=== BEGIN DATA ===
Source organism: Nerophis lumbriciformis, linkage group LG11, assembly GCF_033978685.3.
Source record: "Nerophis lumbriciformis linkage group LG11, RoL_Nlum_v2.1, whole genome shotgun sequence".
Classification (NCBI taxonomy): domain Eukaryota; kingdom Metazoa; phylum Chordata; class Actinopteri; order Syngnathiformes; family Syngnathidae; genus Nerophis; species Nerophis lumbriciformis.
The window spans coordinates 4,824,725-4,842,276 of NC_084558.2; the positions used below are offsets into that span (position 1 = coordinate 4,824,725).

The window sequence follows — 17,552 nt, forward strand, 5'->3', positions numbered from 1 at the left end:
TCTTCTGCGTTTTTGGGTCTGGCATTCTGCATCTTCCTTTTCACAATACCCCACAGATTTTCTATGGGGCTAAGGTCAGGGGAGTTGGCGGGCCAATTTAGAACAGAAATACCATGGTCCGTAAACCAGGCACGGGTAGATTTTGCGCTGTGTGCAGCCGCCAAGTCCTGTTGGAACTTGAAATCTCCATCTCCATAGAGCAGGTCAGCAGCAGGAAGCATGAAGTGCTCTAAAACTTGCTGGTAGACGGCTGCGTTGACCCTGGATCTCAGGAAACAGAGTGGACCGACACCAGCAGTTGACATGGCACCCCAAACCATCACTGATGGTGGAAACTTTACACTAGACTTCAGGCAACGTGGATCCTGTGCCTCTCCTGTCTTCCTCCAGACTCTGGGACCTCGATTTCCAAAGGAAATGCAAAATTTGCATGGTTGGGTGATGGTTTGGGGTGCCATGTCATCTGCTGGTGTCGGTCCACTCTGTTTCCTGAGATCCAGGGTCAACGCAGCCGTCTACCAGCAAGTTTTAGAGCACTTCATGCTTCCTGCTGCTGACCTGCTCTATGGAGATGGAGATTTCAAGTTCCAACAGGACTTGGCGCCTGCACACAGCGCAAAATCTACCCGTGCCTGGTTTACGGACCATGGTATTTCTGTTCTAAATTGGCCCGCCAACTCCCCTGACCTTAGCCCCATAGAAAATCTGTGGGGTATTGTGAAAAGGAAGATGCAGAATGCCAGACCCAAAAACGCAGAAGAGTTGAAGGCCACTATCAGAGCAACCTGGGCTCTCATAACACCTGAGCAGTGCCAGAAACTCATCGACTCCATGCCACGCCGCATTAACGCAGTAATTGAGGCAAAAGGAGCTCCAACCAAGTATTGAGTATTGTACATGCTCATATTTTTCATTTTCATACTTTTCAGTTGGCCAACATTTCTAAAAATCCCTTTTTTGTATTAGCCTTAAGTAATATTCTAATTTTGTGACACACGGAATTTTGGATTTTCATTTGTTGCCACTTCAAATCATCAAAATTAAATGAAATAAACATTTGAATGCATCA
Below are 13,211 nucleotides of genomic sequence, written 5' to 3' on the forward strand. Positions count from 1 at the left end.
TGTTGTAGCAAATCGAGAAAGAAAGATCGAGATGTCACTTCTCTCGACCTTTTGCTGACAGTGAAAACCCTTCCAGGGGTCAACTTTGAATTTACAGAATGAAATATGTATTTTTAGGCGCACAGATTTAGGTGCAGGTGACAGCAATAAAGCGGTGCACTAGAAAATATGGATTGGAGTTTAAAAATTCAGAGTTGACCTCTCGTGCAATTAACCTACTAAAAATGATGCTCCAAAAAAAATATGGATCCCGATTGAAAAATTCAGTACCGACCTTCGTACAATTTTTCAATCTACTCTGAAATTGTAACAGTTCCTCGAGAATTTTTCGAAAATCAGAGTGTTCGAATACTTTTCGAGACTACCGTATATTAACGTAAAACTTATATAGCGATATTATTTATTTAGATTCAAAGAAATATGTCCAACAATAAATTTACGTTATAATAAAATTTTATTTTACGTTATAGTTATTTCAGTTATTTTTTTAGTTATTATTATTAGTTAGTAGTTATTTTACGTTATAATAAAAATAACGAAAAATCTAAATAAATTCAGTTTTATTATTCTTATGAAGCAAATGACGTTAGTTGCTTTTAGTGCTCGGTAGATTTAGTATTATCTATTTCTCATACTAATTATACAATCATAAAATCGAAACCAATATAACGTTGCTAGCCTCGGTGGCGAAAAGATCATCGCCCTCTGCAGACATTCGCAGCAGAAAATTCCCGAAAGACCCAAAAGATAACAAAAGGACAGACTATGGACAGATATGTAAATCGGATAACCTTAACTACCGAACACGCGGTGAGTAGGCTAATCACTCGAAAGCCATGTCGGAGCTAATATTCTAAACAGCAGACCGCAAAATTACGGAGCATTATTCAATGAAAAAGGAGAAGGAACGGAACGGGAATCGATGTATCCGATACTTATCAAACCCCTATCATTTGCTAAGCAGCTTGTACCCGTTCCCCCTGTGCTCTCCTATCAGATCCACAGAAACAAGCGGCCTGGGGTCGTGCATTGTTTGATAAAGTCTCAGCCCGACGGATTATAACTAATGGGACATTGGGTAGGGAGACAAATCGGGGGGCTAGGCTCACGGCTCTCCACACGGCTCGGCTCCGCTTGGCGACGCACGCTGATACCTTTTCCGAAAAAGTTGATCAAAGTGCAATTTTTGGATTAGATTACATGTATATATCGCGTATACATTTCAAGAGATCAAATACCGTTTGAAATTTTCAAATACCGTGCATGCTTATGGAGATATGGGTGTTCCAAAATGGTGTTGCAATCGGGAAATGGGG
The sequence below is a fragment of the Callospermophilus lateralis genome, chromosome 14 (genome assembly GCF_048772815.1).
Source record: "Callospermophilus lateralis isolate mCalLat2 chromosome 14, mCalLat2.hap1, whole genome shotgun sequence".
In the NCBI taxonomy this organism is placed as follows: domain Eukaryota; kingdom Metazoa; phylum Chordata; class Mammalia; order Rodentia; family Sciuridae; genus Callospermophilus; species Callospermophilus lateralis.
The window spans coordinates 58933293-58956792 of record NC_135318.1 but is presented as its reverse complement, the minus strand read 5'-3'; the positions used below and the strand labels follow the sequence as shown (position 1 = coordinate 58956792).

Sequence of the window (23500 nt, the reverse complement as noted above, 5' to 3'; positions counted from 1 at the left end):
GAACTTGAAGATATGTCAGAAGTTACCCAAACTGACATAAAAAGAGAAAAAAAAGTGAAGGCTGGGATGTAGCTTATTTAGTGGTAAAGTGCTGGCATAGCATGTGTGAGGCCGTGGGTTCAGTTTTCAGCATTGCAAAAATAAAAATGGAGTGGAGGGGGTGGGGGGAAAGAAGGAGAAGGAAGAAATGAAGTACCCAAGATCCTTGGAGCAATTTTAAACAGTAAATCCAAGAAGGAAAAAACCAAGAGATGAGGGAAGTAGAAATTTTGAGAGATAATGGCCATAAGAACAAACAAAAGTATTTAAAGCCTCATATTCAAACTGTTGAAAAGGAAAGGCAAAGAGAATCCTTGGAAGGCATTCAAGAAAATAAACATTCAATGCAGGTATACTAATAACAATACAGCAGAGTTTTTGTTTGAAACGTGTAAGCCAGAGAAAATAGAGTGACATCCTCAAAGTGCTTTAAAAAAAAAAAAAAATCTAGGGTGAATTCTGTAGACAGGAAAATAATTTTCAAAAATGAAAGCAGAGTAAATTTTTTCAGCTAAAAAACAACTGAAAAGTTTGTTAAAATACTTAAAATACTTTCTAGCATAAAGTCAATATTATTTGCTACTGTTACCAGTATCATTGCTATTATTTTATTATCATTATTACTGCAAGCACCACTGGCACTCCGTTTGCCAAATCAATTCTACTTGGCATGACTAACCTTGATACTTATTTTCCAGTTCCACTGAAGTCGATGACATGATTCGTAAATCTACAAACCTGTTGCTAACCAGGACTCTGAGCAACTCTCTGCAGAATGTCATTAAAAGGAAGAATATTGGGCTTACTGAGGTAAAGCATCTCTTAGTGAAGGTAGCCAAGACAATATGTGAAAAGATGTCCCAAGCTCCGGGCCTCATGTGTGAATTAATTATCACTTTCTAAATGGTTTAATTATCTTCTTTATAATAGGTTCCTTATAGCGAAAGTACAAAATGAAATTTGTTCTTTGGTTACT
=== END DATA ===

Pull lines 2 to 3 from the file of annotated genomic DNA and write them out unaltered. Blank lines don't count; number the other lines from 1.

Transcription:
Source record: "Nerophis lumbriciformis linkage group LG11, RoL_Nlum_v2.1, whole genome shotgun sequence".
Classification (NCBI taxonomy): domain Eukaryota; kingdom Metazoa; phylum Chordata; class Actinopteri; order Syngnathiformes; family Syngnathidae; genus Nerophis; species Nerophis lumbriciformis.